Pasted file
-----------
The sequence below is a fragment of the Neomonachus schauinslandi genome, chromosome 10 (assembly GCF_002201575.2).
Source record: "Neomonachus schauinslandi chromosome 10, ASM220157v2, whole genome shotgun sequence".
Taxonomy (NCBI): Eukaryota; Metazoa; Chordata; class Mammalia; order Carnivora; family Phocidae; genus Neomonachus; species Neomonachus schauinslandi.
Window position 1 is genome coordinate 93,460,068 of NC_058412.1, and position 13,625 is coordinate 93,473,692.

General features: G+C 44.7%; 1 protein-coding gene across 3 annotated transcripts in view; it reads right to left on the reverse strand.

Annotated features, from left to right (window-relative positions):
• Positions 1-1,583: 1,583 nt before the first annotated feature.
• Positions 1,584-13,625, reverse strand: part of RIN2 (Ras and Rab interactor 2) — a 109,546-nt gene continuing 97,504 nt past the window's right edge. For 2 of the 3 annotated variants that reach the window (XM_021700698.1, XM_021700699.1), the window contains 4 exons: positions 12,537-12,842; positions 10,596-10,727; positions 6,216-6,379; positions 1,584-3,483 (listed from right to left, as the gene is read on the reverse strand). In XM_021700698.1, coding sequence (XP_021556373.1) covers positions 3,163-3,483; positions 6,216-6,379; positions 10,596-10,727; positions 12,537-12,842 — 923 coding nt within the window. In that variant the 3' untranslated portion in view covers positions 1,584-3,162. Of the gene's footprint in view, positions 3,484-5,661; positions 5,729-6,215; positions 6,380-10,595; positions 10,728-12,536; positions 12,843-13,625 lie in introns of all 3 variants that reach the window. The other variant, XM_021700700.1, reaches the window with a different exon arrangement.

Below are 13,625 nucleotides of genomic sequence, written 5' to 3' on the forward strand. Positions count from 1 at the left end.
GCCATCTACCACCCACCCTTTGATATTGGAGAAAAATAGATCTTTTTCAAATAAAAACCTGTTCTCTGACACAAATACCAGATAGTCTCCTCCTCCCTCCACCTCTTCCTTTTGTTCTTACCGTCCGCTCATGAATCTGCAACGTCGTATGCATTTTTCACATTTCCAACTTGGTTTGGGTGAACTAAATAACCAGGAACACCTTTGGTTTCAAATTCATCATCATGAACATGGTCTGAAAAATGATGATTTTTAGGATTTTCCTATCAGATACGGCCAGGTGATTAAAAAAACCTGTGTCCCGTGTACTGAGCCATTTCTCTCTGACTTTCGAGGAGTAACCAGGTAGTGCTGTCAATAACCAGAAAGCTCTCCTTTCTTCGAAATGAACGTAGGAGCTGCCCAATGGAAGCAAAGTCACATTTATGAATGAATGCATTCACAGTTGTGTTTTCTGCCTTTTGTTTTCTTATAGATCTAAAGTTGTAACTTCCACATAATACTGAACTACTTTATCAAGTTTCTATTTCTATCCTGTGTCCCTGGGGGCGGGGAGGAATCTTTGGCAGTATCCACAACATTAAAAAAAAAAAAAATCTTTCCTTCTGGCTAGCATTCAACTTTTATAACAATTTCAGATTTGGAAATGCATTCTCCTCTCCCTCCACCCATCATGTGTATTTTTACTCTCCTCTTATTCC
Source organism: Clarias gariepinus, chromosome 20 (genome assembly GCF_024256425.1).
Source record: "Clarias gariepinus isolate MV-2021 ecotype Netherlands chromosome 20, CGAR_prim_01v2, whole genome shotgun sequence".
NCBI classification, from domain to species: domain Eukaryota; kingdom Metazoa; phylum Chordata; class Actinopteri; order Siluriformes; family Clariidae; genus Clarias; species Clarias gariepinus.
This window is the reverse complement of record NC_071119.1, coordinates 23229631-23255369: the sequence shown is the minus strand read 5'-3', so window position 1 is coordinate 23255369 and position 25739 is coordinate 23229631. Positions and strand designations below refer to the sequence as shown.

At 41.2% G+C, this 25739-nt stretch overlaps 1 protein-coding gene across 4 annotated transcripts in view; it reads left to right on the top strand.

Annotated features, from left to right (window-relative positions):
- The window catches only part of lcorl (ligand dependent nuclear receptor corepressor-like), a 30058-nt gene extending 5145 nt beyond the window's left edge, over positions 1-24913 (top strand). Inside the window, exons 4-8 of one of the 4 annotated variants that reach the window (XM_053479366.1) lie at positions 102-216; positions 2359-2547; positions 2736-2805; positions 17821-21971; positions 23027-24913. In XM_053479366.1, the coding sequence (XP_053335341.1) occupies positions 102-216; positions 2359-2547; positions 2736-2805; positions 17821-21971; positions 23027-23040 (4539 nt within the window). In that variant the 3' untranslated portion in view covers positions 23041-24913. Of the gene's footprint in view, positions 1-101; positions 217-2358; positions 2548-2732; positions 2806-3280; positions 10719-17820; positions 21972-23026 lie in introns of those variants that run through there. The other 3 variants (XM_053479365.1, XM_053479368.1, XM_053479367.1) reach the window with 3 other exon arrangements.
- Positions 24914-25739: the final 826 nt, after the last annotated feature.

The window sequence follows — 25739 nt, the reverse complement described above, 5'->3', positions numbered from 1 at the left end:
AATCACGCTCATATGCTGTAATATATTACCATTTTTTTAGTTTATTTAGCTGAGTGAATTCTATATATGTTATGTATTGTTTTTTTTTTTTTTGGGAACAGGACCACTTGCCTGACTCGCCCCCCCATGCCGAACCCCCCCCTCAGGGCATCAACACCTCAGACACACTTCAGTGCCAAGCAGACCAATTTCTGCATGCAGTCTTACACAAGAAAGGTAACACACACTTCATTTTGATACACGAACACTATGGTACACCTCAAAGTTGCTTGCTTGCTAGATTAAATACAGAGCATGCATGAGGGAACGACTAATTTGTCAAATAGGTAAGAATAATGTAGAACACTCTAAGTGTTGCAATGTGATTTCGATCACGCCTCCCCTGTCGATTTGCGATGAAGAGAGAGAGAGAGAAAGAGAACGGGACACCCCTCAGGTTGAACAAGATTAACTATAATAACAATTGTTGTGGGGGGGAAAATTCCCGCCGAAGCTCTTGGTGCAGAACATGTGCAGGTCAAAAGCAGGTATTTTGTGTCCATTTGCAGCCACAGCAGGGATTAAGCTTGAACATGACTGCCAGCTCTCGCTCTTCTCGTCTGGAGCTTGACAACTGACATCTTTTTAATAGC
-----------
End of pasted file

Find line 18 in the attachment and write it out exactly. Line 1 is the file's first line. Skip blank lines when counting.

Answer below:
- Positions 24914-25739: the final 826 nt, after the last annotated feature.